Introduction to Variable Notations:

Remember that mathematicians love to abbreviate things (RTMLTAT, for short). To write "3 multiplied by 4" in symbols, we could write 3 · 4, 3 × 4, or (3)(4). To write "3 multiplied by x" we could also write 3 · x, 3 × x, or (3)(x). However, there is a much shorter way: write 3x. When multiplying a number by a variable, we can write the number and the variable side by side. They get along swimmingly, so there is no need to separate them with a symbol. We can't do the same when multiplying numbers together, because if we write 2 next to 4, for example, we get 24. If you think that 2 times 4 is 24, then you may have taken a 2 x 4 to the back of the head.

When multiplying two (or more) variables, we also write the variables next to each other to show that they are being multiplied. For example, xy means "x times y." This is another reason that we go with such rarely used letters as our variables. If we used a and b most of the time, you might see ab and think we are talking about somebody's six-pack.

The mathematical convention (the usual way of doing things) is to write the number before the variable when multiplying numbers by variables. In other words, we write 3x, not x3. If you do write x3 people will probably know what you mean, but you likely won't be invited back to the convention.

Observe that xy = yx since multiplication of real numbers is commutative. When multiplying variables together, it can be helpful to write the variables in alphabetical order (xy or xyz), so we have a standard order in which to write them. Writing yx instead of xy isn't nearly as bad as writing x17 in place of 17x, but it is still frowned upon in certain circles. Generally the circles frequented by us math nerds. You scoff, but our frowns can be intimidating.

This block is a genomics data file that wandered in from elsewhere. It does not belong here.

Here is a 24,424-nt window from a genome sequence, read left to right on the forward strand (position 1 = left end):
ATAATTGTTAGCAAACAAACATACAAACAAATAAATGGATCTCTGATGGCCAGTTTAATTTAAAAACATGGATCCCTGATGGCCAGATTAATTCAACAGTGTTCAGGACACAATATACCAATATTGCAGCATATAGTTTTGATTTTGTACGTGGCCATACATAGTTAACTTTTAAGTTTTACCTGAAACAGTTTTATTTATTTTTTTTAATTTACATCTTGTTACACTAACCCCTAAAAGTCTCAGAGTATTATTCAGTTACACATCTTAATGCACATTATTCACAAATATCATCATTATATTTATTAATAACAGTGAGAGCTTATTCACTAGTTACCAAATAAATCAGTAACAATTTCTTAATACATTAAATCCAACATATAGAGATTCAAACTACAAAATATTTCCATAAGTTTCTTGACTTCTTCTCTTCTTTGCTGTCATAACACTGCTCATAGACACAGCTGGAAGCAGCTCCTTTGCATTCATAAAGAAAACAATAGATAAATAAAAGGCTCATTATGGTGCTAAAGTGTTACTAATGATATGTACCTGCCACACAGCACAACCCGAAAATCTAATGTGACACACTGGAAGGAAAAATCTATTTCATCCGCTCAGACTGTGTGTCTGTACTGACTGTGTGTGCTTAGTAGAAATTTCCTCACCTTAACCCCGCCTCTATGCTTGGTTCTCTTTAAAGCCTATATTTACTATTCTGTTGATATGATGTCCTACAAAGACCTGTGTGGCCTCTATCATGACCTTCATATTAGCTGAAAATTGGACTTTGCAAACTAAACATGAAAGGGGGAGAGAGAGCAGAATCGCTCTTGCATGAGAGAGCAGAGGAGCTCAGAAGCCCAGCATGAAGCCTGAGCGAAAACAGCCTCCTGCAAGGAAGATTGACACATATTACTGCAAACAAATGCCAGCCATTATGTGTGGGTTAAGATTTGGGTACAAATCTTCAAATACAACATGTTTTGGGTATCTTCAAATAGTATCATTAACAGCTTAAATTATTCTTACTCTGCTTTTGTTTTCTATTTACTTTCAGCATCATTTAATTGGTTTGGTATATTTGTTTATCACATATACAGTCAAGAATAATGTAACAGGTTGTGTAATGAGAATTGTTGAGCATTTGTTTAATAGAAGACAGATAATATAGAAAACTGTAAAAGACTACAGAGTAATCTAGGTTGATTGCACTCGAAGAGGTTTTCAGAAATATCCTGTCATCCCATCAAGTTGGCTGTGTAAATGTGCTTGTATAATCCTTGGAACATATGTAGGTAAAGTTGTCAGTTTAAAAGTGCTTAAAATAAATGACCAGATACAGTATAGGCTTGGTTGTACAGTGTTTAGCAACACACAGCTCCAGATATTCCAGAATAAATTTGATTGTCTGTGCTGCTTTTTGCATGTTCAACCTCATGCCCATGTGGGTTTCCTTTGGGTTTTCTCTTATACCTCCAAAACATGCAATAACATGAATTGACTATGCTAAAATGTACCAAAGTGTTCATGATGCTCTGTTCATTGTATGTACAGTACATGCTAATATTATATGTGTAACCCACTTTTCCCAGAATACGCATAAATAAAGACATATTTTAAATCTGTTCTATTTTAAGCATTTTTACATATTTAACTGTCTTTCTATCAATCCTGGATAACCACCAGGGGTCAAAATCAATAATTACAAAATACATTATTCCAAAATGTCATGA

When we multiply a variable by itself several times—almost like cloning, but much less controversial—we can use exponent notation. For example, x · x · x = x3. We may read x3 as "three copies of x," since x3 is an abbreviation for three copies of x multiplied together. It is too bad we don't need 100 copies, as then we receive a price break.

When dividing a variable by a number, there are a couple of different ways to write the division in symbols. Since 

,

then  and  both mean "x divided by 4." In this expression, the x could not possibly stand for the United States of America, because our nation is indivisible. Pledge of allegiance, represent.

Be careful: It is safer to write division using fraction notation than it is to write division using the slash. Not that you will be in any real physical danger if you do the latter, unless you encounter a real fraction bully, but it isn't advisable and here's why. The expression 1/4x  is ambiguous, as it could mean either or . Avoid the problem by simply not writing 1/4x. No, your solution of avoiding the problem by skipping algebra altogether is not a valid one. Nice try.

Variable Notations Practice:

Exercise 1

Write y · y · y · y · y using exponent notation. 


Exercise 2

What are four different ways to write "q times r" in symbols? 


Exercise 3

What is wrong with abbreviating "y times 5" as y5


Exercise 4

How may "2 copies of y" be expressed?


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